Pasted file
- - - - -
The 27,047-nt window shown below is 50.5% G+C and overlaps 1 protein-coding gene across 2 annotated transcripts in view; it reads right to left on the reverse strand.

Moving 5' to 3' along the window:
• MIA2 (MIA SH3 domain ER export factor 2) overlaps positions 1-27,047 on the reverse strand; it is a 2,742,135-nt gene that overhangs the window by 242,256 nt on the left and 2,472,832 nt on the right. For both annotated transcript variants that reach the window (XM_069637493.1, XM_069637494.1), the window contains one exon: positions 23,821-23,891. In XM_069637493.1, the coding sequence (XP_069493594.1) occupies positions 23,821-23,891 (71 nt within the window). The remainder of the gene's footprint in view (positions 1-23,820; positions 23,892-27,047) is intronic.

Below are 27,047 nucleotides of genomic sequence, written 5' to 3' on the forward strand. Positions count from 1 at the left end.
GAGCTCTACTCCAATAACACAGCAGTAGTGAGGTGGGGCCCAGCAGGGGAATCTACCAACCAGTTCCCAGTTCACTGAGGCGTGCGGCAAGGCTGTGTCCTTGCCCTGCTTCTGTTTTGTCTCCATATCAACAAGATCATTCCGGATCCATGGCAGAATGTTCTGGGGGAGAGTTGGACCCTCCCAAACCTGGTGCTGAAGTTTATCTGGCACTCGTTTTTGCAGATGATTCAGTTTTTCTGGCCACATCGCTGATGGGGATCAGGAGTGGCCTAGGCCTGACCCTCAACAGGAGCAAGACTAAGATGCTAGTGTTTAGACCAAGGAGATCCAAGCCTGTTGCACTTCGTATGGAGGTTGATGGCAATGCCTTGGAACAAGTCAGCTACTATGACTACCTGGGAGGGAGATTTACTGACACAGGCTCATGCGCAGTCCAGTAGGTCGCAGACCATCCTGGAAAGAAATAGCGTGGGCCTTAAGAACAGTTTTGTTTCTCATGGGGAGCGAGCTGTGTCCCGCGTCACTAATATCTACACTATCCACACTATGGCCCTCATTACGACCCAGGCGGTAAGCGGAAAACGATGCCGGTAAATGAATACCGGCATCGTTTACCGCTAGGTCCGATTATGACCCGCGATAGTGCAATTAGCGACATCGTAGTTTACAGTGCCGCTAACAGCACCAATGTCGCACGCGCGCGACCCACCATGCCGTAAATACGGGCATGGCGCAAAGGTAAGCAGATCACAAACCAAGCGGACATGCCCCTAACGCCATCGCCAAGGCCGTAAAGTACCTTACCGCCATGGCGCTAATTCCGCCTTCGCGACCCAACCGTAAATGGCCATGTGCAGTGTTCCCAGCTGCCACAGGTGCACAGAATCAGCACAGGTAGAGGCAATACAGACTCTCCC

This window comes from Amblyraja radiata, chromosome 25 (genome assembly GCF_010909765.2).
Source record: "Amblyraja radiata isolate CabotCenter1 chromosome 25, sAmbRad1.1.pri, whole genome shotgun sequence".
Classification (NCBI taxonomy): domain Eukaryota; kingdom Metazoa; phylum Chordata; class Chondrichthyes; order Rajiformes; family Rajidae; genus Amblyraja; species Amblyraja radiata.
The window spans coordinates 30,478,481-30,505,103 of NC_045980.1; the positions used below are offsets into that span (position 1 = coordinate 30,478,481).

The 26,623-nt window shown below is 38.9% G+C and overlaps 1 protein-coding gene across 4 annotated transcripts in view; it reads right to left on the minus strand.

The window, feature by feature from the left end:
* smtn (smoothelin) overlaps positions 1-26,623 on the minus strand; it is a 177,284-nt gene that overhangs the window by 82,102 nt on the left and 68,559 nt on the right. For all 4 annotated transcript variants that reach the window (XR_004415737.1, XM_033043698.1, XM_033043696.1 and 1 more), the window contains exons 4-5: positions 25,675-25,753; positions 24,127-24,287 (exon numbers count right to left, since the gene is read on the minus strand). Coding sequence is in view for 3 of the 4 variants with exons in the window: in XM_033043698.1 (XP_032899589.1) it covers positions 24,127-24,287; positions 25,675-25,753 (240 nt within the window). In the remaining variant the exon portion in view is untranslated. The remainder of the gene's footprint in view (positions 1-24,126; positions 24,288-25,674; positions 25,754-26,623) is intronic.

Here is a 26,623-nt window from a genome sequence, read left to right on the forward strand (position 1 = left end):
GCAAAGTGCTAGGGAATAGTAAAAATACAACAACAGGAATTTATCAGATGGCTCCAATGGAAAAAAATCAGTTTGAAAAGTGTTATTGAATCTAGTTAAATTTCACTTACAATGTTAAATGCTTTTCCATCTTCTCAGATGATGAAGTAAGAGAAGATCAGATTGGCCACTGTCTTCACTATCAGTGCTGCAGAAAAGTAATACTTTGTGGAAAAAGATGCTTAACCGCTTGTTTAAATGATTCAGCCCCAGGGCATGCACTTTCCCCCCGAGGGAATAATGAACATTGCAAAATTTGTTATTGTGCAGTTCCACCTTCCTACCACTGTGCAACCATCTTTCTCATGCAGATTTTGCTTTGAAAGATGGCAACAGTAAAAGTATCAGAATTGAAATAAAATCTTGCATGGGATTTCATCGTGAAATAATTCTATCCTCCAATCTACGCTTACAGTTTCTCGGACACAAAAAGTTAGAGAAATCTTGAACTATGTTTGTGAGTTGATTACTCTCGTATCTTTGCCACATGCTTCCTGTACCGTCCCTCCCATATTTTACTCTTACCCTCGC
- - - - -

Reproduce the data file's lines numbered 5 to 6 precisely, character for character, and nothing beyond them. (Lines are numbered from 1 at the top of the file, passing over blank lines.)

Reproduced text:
GAGCTCTACTCCAATAACACAGCAGTAGTGAGGTGGGGCCCAGCAGGGGAATCTACCAACCAGTTCCCAGTTCACTGAGGCGTGCGGCAAGGCTGTGTCCTTGCCCTGCTTCTGTTTTGTCTCCATATCAACAAGATCATTCCGGATCCATGGCAGAATGTTCTGGGGGAGAGTTGGACCCTCCCAAACCTGGTGCTGAAGTTTATCTGGCACTCGTTTTTGCAGATGATTCAGTTTTTCTGGCCACATCGCTGATGGGGATCAGGAGTGGCCTAGGCCTGACCCTCAACAGGAGCAAGACTAAGATGCTAGTGTTTAGACCAAGGAGATCCAAGCCTGTTGCACTTCGTATGGAGGTTGATGGCAATGCCTTGGAACAAGTCAGCTACTATGACTACCTGGGAGGGAGATTTACTGACACAGGCTCATGCGCAGTCCAGTAGGTCGCAGACCATCCTGGAAAGAAATAGCGTGGGCCTTAAGAACAGTTTTGTTTCTCATGGGGAGCGAGCTGTGTCCCGCGTCACTAATATCTACACTATCCACACTATGGCCCTCATTACGACCCAGGCGGTAAGCGGAAAACGATGCCGGTAAATGAATACCGGCATCGTTTACCGCTAGGTCCGATTATGACCCGCGATAGTGCAATTAGCGACATCGTAGTTTACAGTGCCGCTAACAGCACCAATGTCGCACGCGCGCGACCCACCATGCCGTAAATACGGGCATGGCGCAAAGGTAAGCAGATCACAAACCAAGCGGACATGCCCCTAACGCCATCGCCAAGGCCGTAAAGTACCTTACCGCCATGGCGCTAATTCCGCCTTCGCGACCCAACCGTAAATGGCCATGTGCAGTGTTCCCAGCTGCCACAGGTGCACAGAATCAGCACAGGTAGAGGCAATACAGACTCTCCC

This window comes from Amblyraja radiata, chromosome 25 (genome assembly GCF_010909765.2).